There are so many new rap and hip-hop releases that deserve our time and consideration each week, but only so many writers with so many hours in their day that we can assign to cover them. Luckily, two new contributors have entered the smash cut fold, Malcolm Baum and John O’Brien, with that specific purpose in mind: to review the hip-hop albums and tapes you might be giving heavy rotation, as well as the ones you might have slept on. Every so often they’ll bring you those thoughts as part of our latest feature, Tape Swap. I know it’s July, but here’s some of last month’s releases. – Nathan

Bones – Garbage

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Los Angeles rapper Bones is one of the more interesting up-and-coming rappers who has gotten big through the internet, for better or for worse. Coming off of his often cringeworthy TeenWitch mixtape, my hopes weren’t high for Garbage, but I was pleasantly surprised to find that Bones has really come into his own as far as his aesthetic is concerned. Usually, his tapes come off as extremely hit-or-miss, but the first track, “ReturnOfThePimp”, shows that he’s really not fucking around this time. The tape is full of dark, atmospheric tracks, but what really sets this apart from his other tapes is that everything fits. Every time Bones chooses to sing (or even scream, as he does on “IfYouHadAZuneIHateYou” and “HeartagramAdios”), it feels warranted and contributes to the overall feel of the tape. Sure, there are duds as far as the rapping is concerned (the first verse of “Butterfly “comes to mind), but overall this is a surprisingly strong tape rom a rapper with a lot of potential. Hopefully he doesn’t waste it pandering to the internet’s emotionally unstable sadboy population. – John O’Brien

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Music, Playlist

smash cuts: break stuff

Fred Durst
By Jack Evans

Though I consider myself to have a pretty broad taste in music nowadays, there was a time (read: middle school) when the vast majority of what I listened to was metal. While I don’t listen to as much metal anymore (at least, no more than any other genre), my childhood fascination with the heavy stuff did lead me to discover different forms of aggressive music that have played a big role in shaping my musical taste over the past couple of years. Since I’ve been running Smash Cut for the past week, I feel like I’d be remiss if I didn’t pay tribute to the hard stuff at least a little bit. Accordingly, here’s a playlist of hardcore, metalcore, grind, and screamo, for when it’s, you know, just one of those days.

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Film, What We Watched

What We Watched: 07/11/14

By Jack Evans

Goodfellas

I mentioned last week in my Annie Hall write-up that I’m seriously lacking in my experience with film classics (and that includes modern/recent classics). Here’s where you can continue making fun of me, because I hadn’t seen Goodfellas until earlier this week. I can see why people have called American Hustle a hollow rip-off of Goodfellas, because, well, it kind of is. I can also see why Goodfellas is considered a classic: it’s engrossing and masterfully composed, and while its 2-and-a-half hours don’t move rapidly, per say, every minute feels important. It’s certainly stylistically distinct, but it also has heart, something that can’t be said for certain imitators.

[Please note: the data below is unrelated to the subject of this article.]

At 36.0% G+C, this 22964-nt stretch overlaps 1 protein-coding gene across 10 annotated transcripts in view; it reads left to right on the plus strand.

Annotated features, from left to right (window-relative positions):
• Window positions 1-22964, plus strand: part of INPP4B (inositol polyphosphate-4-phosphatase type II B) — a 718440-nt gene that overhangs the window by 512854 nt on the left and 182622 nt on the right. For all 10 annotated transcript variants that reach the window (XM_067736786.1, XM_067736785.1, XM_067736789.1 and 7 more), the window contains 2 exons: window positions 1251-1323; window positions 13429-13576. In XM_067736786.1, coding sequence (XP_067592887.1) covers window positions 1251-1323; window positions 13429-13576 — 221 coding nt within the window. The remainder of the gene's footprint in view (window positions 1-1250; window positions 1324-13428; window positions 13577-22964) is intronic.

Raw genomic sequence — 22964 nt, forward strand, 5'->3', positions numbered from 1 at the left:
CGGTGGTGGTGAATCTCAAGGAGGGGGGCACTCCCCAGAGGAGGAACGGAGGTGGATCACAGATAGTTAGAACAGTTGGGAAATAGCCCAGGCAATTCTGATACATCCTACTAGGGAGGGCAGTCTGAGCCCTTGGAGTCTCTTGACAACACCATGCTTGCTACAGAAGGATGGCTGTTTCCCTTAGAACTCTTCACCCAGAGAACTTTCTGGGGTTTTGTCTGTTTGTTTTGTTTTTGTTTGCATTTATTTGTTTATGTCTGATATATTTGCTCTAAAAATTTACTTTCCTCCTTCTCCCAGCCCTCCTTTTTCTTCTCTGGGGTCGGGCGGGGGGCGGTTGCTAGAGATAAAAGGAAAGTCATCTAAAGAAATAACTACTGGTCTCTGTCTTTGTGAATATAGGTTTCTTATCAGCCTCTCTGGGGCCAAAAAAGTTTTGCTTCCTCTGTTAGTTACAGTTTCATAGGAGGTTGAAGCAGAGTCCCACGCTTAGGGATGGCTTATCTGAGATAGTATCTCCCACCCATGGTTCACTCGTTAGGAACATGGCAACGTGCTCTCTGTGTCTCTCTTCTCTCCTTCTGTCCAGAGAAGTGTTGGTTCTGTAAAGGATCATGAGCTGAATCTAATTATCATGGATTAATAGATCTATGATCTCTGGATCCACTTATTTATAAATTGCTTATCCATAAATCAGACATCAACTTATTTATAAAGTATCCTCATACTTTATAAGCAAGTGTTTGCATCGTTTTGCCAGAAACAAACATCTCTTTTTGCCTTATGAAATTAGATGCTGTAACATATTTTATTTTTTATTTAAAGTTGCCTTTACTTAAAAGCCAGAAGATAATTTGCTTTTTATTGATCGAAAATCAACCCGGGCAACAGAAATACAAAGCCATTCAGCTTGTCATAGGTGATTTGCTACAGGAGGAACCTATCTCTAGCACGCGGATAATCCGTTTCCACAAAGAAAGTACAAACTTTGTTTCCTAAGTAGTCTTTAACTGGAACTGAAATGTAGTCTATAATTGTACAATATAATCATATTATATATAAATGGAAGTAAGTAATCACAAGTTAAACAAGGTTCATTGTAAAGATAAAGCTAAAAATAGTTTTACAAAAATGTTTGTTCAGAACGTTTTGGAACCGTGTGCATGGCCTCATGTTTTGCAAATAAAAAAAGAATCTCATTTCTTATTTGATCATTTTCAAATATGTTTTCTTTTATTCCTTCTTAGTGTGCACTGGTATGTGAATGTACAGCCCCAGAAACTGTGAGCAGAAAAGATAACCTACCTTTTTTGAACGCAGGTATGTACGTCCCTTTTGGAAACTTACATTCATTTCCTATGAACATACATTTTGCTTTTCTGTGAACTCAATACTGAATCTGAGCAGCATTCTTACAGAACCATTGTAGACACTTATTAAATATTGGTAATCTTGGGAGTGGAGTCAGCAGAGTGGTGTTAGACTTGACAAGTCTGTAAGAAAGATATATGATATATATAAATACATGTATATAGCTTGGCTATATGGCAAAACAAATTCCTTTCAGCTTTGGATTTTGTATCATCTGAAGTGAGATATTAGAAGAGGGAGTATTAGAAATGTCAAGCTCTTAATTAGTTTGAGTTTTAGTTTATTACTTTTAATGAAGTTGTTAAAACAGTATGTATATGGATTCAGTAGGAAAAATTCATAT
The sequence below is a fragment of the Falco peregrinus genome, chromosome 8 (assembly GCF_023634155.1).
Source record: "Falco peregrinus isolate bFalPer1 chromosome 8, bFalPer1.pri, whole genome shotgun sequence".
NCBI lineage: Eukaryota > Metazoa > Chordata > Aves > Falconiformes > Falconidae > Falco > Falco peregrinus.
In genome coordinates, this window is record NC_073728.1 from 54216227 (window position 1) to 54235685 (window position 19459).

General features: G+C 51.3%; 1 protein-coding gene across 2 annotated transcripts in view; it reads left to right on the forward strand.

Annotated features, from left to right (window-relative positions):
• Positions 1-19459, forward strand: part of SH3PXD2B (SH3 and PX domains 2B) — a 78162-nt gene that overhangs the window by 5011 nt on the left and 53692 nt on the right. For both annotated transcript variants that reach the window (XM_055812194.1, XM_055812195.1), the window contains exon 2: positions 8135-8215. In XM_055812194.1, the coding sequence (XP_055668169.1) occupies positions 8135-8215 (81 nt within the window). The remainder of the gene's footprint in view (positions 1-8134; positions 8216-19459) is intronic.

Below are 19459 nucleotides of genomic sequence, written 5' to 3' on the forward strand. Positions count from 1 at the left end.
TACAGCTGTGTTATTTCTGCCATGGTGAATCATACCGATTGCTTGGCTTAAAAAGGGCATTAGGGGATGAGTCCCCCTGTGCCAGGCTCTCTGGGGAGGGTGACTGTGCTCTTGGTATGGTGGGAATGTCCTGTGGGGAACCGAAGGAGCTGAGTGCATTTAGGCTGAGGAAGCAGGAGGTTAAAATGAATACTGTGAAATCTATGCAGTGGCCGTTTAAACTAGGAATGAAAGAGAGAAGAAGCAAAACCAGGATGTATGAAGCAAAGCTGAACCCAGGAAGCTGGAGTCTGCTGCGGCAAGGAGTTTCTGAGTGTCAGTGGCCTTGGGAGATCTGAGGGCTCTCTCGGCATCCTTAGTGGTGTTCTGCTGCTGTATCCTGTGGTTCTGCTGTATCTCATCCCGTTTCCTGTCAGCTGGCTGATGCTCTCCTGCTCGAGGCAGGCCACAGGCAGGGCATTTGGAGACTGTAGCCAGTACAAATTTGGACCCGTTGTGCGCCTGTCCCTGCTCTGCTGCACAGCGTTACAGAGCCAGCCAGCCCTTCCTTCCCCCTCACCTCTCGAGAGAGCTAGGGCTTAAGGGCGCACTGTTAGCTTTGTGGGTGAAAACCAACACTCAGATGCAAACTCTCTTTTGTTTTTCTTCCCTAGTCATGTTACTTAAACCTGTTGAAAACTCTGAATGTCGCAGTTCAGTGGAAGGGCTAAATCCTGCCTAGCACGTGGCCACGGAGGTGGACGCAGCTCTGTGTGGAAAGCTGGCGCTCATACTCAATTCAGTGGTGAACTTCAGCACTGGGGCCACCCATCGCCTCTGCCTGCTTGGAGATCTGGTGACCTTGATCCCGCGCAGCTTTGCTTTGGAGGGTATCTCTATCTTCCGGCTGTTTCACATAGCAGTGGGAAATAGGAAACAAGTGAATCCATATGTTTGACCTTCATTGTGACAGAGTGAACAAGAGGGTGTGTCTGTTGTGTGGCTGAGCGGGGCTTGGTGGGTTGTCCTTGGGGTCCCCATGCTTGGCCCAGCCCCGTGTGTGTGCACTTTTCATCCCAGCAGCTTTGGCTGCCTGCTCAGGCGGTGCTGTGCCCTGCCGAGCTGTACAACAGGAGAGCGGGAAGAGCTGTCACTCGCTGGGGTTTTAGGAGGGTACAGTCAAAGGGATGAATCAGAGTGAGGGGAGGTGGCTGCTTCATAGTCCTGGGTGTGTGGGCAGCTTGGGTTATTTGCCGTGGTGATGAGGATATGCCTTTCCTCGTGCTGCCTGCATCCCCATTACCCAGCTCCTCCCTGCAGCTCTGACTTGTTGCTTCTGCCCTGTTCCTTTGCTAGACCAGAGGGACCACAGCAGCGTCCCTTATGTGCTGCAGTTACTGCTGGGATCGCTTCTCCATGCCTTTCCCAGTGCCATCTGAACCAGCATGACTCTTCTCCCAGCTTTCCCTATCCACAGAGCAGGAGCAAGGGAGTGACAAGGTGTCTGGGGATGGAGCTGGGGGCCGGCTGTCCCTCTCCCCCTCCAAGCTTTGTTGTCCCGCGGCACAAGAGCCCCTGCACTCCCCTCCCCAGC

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Music, Singles

Track of the Week: Empire! Empire! (I Was a Lonely Estate)’s “If It’s Bad News, It Can Wait”

By Jack Evans

Those who preach about the Emo Revival tend to forget that emo never really left, at least not altogether. That’s not to understate the importance of the recent surge in emo bands – it’s probably my favorite recent musical movement – but keep in mind that for every one of today’s Brave Birds, there was a Snowing practicing similarly hyperactive pop-punk half a decade before; when we look at State Faults and the like, it might be easy to forget that Touché Amoré have been doing their thing for seven years.

Among the bands keeping the emo faith alive in the past decade has been prolific Michigan outfit Empire! Empire! (I Was a Lonely Estate), whose far-reaching twinkles and importance as part of preeminent label Count Your Lucky Stars helped jump-start the genre’s resurgence. Despite the fact that Empire! Empire! has been operating since 2006 and has released a slew of EPs, 7”s, and splits, the upcoming You Will Eventually Be Forgotten is only their second full-length, following 2009’s excellent What it Takes to Move Forward. While “If It’s Bad News, It Can Wait” is the album’s first single, the band has been posting the album’s lyrics song-by-song on Facebook, each song a self-contained autobiographical short story by vocalist/multi-instrumentalist Keith Latinen, and “If It’s Bad News…” continues that trend. Entwined with the song’s rise-and-fall of ringing guitars is a tender, sun-drenched coming-of-age narrative that stretches from the unbound adventurousness of youth to silence in the wake of tragedy. Emo bands have long been adept at pairing their music with lyrics in a narrative structure – look at the mewithoutYou/La Dispute musical lineage – but more uniquely, Empire! Empire! finds its strength here in its soul-baring simplicity and in its dedication to its tradition of songs built on layers of twinkling guitars, resulting in an affecting short story.

Empire! Empire! (I Was a Lonely Estate)’s You Will Eventually Be Forgotten comes out August 19th via Count Your Lucky Stars and Topshelf Records.